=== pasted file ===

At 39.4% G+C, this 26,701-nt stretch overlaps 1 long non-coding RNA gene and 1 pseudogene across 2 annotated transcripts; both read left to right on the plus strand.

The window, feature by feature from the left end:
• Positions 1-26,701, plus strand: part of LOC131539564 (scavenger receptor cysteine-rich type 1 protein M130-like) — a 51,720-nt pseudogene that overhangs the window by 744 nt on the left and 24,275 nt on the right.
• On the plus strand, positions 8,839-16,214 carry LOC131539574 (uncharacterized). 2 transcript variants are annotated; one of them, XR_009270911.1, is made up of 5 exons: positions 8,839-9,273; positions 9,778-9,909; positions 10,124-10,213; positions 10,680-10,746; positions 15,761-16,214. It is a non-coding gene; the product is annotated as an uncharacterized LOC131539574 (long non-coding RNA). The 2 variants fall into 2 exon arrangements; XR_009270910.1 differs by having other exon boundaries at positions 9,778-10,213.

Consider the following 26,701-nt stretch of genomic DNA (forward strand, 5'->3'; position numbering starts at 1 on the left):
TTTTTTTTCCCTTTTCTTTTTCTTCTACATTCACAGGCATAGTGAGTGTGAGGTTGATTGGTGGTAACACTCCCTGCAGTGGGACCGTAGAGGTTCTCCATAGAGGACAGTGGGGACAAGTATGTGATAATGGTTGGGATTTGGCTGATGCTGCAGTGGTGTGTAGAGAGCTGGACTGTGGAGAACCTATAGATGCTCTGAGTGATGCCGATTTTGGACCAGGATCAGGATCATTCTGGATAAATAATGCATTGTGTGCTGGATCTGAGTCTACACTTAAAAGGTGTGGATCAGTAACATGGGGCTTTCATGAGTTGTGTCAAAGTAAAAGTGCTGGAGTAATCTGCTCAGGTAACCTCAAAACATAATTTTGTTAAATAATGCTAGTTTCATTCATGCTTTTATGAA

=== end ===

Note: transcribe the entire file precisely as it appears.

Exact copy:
At 39.4% G+C, this 26,701-nt stretch overlaps 1 long non-coding RNA gene and 1 pseudogene across 2 annotated transcripts; both read left to right on the plus strand.

The window, feature by feature from the left end:
• Positions 1-26,701, plus strand: part of LOC131539564 (scavenger receptor cysteine-rich type 1 protein M130-like) — a 51,720-nt pseudogene that overhangs the window by 744 nt on the left and 24,275 nt on the right.
• On the plus strand, positions 8,839-16,214 carry LOC131539574 (uncharacterized). 2 transcript variants are annotated; one of them, XR_009270911.1, is made up of 5 exons: positions 8,839-9,273; positions 9,778-9,909; positions 10,124-10,213; positions 10,680-10,746; positions 15,761-16,214. It is a non-coding gene; the product is annotated as an uncharacterized LOC131539574 (long non-coding RNA). The 2 variants fall into 2 exon arrangements; XR_009270910.1 differs by having other exon boundaries at positions 9,778-10,213.

Consider the following 26,701-nt stretch of genomic DNA (forward strand, 5'->3'; position numbering starts at 1 on the left):
TTTTTTTTCCCTTTTCTTTTTCTTCTACATTCACAGGCATAGTGAGTGTGAGGTTGATTGGTGGTAACACTCCCTGCAGTGGGACCGTAGAGGTTCTCCATAGAGGACAGTGGGGACAAGTATGTGATAATGGTTGGGATTTGGCTGATGCTGCAGTGGTGTGTAGAGAGCTGGACTGTGGAGAACCTATAGATGCTCTGAGTGATGCCGATTTTGGACCAGGATCAGGATCATTCTGGATAAATAATGCATTGTGTGCTGGATCTGAGTCTACACTTAAAAGGTGTGGATCAGTAACATGGGGCTTTCATGAGTTGTGTCAAAGTAAAAGTGCTGGAGTAATCTGCTCAGGTAACCTCAAAACATAATTTTGTTAAATAATGCTAGTTTCATTCATGCTTTTATGAA